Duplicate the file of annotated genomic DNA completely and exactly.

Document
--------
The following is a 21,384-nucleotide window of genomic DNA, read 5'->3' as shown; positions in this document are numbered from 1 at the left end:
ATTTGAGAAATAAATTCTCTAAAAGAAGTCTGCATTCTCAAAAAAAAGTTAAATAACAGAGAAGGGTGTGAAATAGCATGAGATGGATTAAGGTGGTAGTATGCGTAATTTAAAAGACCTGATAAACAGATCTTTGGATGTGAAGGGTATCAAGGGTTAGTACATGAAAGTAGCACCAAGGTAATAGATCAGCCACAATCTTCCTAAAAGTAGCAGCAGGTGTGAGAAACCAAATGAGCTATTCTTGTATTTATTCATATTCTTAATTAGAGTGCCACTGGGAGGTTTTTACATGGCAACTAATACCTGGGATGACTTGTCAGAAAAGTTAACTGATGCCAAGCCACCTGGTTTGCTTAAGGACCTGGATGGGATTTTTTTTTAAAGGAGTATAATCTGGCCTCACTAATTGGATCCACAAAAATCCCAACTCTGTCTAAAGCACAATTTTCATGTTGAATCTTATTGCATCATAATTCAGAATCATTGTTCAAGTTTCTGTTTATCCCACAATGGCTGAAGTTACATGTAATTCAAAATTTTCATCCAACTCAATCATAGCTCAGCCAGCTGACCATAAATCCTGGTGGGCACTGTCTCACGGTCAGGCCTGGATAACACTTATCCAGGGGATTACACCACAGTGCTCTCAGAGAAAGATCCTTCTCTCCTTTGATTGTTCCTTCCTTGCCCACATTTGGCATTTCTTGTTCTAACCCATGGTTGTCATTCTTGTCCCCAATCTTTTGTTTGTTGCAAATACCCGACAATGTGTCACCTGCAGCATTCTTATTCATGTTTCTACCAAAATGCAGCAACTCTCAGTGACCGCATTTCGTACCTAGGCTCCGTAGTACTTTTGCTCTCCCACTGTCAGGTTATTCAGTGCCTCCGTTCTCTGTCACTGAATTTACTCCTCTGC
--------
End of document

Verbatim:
The following is a 21,384-nucleotide window of genomic DNA, read 5'->3' as shown; positions in this document are numbered from 1 at the left end:
ATTTGAGAAATAAATTCTCTAAAAGAAGTCTGCATTCTCAAAAAAAAGTTAAATAACAGAGAAGGGTGTGAAATAGCATGAGATGGATTAAGGTGGTAGTATGCGTAATTTAAAAGACCTGATAAACAGATCTTTGGATGTGAAGGGTATCAAGGGTTAGTACATGAAAGTAGCACCAAGGTAATAGATCAGCCACAATCTTCCTAAAAGTAGCAGCAGGTGTGAGAAACCAAATGAGCTATTCTTGTATTTATTCATATTCTTAATTAGAGTGCCACTGGGAGGTTTTTACATGGCAACTAATACCTGGGATGACTTGTCAGAAAAGTTAACTGATGCCAAGCCACCTGGTTTGCTTAAGGACCTGGATGGGATTTTTTTTTAAAGGAGTATAATCTGGCCTCACTAATTGGATCCACAAAAATCCCAACTCTGTCTAAAGCACAATTTTCATGTTGAATCTTATTGCATCATAATTCAGAATCATTGTTCAAGTTTCTGTTTATCCCACAATGGCTGAAGTTACATGTAATTCAAAATTTTCATCCAACTCAATCATAGCTCAGCCAGCTGACCATAAATCCTGGTGGGCACTGTCTCACGGTCAGGCCTGGATAACACTTATCCAGGGGATTACACCACAGTGCTCTCAGAGAAAGATCCTTCTCTCCTTTGATTGTTCCTTCCTTGCCCACATTTGGCATTTCTTGTTCTAACCCATGGTTGTCATTCTTGTCCCCAATCTTTTGTTTGTTGCAAATACCCGACAATGTGTCACCTGCAGCATTCTTATTCATGTTTCTACCAAAATGCAGCAACTCTCAGTGACCGCATTTCGTACCTAGGCTCCGTAGTACTTTTGCTCTCCCACTGTCAGGTTATTCAGTGCCTCCGTTCTCTGTCACTGAATTTACTCCTCTGC